on the grid: we got the hookup(s)!

Whew! We’ve been some hardworking fools over in Ashland these last few weeks.  Since Argie first landed and had her initial demolition plus fixing of the lock, we’ve managed to do quite a few other tasks, though, sadly, she’s not move-in ready. Yet, she’ll get there!

In the meantime, we’ve been crushing on the basics.  First of all, Matt has managed to get her leak-proof, so hopefully we’ll have a dry winter (at least on the inside). Upon our initial inspection of Argie after the first rain storm (i.e. Hurricane Joaquin), I walked in and inquired:

“Why are the walls wet?”

To which Matt responded, “Oh, well, I had the windows open, airing it out, that must be it.”

I wasn’t quite buying this solution, but couldn’t think of another reason, so I figured, OK, condensation is a thing, right? Something about the dew point? I don’t know, I’m not a scientist.  Once he started tearing all of the stuff out, we realized that there were several leaks/holes that had been blocked from view by existing materials (e.g. tiny, hideous closets) and were indeed allowing “the wetness” to invade our tiny little house.

So, once everything was removed and Argie was bare on the inside, we were able to figure out where those leaks were and Matt went right to work with some Bondo, doing his finest non-canoe patch work yet!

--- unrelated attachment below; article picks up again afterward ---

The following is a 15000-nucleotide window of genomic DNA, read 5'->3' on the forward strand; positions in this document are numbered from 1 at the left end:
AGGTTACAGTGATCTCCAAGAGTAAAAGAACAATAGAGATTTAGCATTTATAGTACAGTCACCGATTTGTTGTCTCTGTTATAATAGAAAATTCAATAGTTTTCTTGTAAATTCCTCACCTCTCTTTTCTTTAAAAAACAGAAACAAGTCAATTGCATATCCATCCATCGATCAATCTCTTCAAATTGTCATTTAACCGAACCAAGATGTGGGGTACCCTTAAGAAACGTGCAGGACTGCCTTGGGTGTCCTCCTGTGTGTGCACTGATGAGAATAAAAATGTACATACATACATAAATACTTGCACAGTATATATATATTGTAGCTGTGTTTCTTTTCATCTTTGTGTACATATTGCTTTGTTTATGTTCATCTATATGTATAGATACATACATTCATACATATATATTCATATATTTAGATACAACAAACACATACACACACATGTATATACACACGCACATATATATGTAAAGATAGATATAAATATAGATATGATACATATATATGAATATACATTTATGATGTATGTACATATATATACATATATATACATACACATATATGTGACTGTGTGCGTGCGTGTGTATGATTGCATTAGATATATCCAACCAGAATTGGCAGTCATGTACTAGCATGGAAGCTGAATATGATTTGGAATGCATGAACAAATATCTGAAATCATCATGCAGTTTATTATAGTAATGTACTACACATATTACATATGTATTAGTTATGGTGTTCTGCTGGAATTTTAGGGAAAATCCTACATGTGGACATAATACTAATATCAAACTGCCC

crack up top
crack in the lid
mr. fixit
he’s Mr. Fix-It
plunger-master
A view of the awning (the fabulous brown rainbow) and Mr. FIx-It

Once we had the leaks fixed, we figured we could move on to bigger and better things: painting. I loathe painting. It always takes five times longer to paint than one would initially think. I was thinking we would crank out painting in a single weekend (Matt and I do not share a day off and that a “weekend” is actually driving out to Ashland once Matt gets off of work at 3pm on Saturday and Sunday, trying to work until dark).

We barely finished taping our first “weekend.” The week we started the painting process (i.e. taping and priming) was also the week that we were preparing for Big Mike to come and help to get the electricity running to the Airstream. Big Mike made it clear he wasn’t going to do any digging (he says he’s “too old”) and we did everything within our power to make his visit as efficient as possible.